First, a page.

Without community support, Hollister said SkillShare would not exist. Volunteers’ desire to teach classes and the community’s donation of tools are aspects that will help to keep it going and making it a success.

Additionally, SkillShare is part of a larger transformation to utilize the basement space of the library. In the future, Hollister said the library hopes to have adult education classes and even a café and vocational training space in the downstairs space.

As for the overall goal of SkillShare, Fontichiaro said she could see it serving the community.

“Laura thinks about not just what any library could do, but what Niles District Library can do for the community of Niles,” Fontichiaro said. “She’s being very intentional about using this thing to solve real challenges that Niles citizens face every day.”

Our friends at Benzonia Public Library featured in this May 2018 School Library Journal article!

In getting organized for the new school year, I realized that we had never blogged about our friends Finn McLaren and his mom, Benzonia’s director Amanda McLaren, being featured in School Library Journal! Enjoy the excerpt below, and click here if you have an SLJ subscription and want to read the entire piece!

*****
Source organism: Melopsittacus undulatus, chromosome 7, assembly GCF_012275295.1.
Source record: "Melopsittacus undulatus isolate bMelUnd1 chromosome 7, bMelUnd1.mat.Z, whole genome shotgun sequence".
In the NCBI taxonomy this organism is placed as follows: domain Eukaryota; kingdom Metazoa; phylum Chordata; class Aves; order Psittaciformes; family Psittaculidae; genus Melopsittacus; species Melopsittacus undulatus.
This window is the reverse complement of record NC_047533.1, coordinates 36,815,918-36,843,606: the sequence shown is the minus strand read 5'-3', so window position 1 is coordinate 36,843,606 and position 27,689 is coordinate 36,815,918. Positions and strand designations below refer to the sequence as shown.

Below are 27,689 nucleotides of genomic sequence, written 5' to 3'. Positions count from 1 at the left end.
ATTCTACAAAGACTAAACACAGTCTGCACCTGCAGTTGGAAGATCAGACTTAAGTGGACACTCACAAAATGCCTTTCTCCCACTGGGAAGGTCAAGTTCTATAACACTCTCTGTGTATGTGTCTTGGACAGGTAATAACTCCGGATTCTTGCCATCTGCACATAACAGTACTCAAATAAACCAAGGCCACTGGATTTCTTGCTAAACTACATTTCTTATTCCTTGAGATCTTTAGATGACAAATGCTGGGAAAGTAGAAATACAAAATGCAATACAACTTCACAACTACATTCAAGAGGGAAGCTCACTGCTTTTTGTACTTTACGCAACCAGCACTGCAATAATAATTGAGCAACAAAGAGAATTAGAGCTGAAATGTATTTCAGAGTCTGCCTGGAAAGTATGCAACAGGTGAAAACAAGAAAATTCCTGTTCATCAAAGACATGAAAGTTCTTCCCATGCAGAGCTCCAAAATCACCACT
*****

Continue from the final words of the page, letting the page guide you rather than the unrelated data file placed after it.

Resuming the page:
Kristin


Making the Difference;
More than cool materials and DIY learning, makerspaces build confidence, expand worlds, and teach life skills
by Marva Hinton
School Library Journal, May 2018

FINN McLAREN WAS A SHY TEEN who never showed an interest in sports or school clubs. He hadn’t quite found his place or an activity that sparked his interest. But when a group from the University of Michigan conducted a maker workshop at his local library in the summer of 2016, his mother saw “a total transformation.”